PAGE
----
Literary writing process and epistemology of artistic practice
Institute of Culture Management and Culture Studies University of Music and Performing Arts, Vienna Vienna, Austria
Professional authors need to have, in addition to literary competence, various dispositions (such the ability to engage in strategic action and have access to various networks) that are to some extent similar for all free-lancers. The sociology of professions investigates these dispositions. However, it is difficult to define literary (i.e. artistic) competence, because the process of acquirement is mostly informal and literary works are not-standardized products. Moreover the idea of artistic excellence is highly normative.
In a research project based on case-studies and interviews we focussed on the micro structures of the writing process, highlighting the epistemic structure of literary writing. In the center of our interest were practical experiences and problem centred processes that occur during the act of literary writing which, in the long term, result in the formation of the writers' professional literary competence. The term ?competence?, as we conceived it, does not refer to a particular aesthetic literary quality, which would be the expression of literary judgement by an audience. Competence in our study refers to a heightened ability to cope with the specific problems and demands of the writing process. Such competence is acquired through practice and is maintained and expanded by constant exercise.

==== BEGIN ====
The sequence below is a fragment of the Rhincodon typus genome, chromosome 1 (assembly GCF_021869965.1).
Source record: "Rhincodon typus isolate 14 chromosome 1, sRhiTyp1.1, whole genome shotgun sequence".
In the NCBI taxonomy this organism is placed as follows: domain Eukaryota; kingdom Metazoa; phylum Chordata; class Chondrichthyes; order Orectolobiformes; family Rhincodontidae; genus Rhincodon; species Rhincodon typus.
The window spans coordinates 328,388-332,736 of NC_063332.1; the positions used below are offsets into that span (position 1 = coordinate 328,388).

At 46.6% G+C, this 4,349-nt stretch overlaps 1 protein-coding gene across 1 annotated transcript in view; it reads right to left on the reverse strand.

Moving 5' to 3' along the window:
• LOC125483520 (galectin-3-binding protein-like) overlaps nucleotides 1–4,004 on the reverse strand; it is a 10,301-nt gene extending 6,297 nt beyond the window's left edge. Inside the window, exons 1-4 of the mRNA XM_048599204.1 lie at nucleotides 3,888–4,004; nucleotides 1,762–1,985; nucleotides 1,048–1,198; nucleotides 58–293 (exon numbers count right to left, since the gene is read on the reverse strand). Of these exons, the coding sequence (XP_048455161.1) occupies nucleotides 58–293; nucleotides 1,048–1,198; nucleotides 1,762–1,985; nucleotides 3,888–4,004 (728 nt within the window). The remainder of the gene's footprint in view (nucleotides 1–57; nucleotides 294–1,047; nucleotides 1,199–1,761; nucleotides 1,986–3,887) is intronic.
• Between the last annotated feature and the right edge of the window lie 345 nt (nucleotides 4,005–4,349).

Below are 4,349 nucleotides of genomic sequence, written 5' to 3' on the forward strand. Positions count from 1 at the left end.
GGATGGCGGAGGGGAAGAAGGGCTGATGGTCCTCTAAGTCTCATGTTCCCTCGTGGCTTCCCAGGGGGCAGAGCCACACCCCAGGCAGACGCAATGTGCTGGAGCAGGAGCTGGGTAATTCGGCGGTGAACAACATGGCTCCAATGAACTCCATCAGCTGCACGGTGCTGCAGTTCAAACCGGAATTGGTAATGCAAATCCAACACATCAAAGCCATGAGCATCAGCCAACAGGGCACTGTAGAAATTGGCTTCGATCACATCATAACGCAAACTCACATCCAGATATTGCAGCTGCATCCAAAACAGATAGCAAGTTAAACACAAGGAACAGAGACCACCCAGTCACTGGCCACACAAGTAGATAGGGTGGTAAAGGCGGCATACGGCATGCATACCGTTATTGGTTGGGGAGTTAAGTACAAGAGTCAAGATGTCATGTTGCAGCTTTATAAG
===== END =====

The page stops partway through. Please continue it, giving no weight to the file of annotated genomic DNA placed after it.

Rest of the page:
In my presentation I will discuss more epistemological and less sociological issues; however, the insight into the writing process - in general into an open-structuered creative process - is definitely interesting for arts sociologists who investigate the artistic practice and the process of becoming a professional writer.